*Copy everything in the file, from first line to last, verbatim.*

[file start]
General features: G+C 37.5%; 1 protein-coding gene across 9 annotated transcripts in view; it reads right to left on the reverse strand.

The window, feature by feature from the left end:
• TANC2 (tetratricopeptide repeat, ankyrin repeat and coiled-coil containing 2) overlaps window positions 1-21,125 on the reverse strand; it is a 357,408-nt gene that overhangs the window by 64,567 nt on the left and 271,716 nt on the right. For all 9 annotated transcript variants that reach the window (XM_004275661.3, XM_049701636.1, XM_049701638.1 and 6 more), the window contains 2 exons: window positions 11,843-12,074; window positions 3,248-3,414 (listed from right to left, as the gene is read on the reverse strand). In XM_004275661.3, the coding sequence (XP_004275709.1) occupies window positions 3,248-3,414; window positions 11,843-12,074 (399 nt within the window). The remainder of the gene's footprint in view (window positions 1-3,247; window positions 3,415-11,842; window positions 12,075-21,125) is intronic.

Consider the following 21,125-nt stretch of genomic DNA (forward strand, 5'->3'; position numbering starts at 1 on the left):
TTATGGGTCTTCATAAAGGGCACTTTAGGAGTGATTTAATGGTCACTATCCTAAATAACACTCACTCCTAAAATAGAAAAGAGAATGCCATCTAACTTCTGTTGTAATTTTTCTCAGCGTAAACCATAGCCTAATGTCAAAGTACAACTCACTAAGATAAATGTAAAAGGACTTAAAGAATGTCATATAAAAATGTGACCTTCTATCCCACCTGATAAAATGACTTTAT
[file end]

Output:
General features: G+C 37.5%; 1 protein-coding gene across 9 annotated transcripts in view; it reads right to left on the reverse strand.

The window, feature by feature from the left end:
• TANC2 (tetratricopeptide repeat, ankyrin repeat and coiled-coil containing 2) overlaps window positions 1-21,125 on the reverse strand; it is a 357,408-nt gene that overhangs the window by 64,567 nt on the left and 271,716 nt on the right. For all 9 annotated transcript variants that reach the window (XM_004275661.3, XM_049701636.1, XM_049701638.1 and 6 more), the window contains 2 exons: window positions 11,843-12,074; window positions 3,248-3,414 (listed from right to left, as the gene is read on the reverse strand). In XM_004275661.3, the coding sequence (XP_004275709.1) occupies window positions 3,248-3,414; window positions 11,843-12,074 (399 nt within the window). The remainder of the gene's footprint in view (window positions 1-3,247; window positions 3,415-11,842; window positions 12,075-21,125) is intronic.

Consider the following 21,125-nt stretch of genomic DNA (forward strand, 5'->3'; position numbering starts at 1 on the left):
TTATGGGTCTTCATAAAGGGCACTTTAGGAGTGATTTAATGGTCACTATCCTAAATAACACTCACTCCTAAAATAGAAAAGAGAATGCCATCTAACTTCTGTTGTAATTTTTCTCAGCGTAAACCATAGCCTAATGTCAAAGTACAACTCACTAAGATAAATGTAAAAGGACTTAAAGAATGTCATATAAAAATGTGACCTTCTATCCCACCTGATAAAATGACTTTAT